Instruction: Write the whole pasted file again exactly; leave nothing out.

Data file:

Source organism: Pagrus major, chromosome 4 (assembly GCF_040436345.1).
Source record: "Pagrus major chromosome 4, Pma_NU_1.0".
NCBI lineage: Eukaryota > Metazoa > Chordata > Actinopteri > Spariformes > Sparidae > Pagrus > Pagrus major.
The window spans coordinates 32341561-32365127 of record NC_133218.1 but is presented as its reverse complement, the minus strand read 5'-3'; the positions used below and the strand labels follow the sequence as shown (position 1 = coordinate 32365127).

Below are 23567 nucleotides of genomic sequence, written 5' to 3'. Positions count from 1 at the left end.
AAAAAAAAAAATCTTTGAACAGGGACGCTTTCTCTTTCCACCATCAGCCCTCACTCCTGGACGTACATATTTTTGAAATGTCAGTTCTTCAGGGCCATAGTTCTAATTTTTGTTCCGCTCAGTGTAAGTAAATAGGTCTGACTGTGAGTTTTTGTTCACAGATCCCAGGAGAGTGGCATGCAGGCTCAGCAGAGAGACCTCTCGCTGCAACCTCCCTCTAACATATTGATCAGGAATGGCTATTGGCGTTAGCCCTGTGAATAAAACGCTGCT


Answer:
Source organism: Pagrus major, chromosome 4 (assembly GCF_040436345.1).
Source record: "Pagrus major chromosome 4, Pma_NU_1.0".
NCBI lineage: Eukaryota > Metazoa > Chordata > Actinopteri > Spariformes > Sparidae > Pagrus > Pagrus major.
The window spans coordinates 32341561-32365127 of record NC_133218.1 but is presented as its reverse complement, the minus strand read 5'-3'; the positions used below and the strand labels follow the sequence as shown (position 1 = coordinate 32365127).

Below are 23567 nucleotides of genomic sequence, written 5' to 3'. Positions count from 1 at the left end.
AAAAAAAAAAATCTTTGAACAGGGACGCTTTCTCTTTCCACCATCAGCCCTCACTCCTGGACGTACATATTTTTGAAATGTCAGTTCTTCAGGGCCATAGTTCTAATTTTTGTTCCGCTCAGTGTAAGTAAATAGGTCTGACTGTGAGTTTTTGTTCACAGATCCCAGGAGAGTGGCATGCAGGCTCAGCAGAGAGACCTCTCGCTGCAACCTCCCTCTAACATATTGATCAGGAATGGCTATTGGCGTTAGCCCTGTGAATAAAACGCTGCT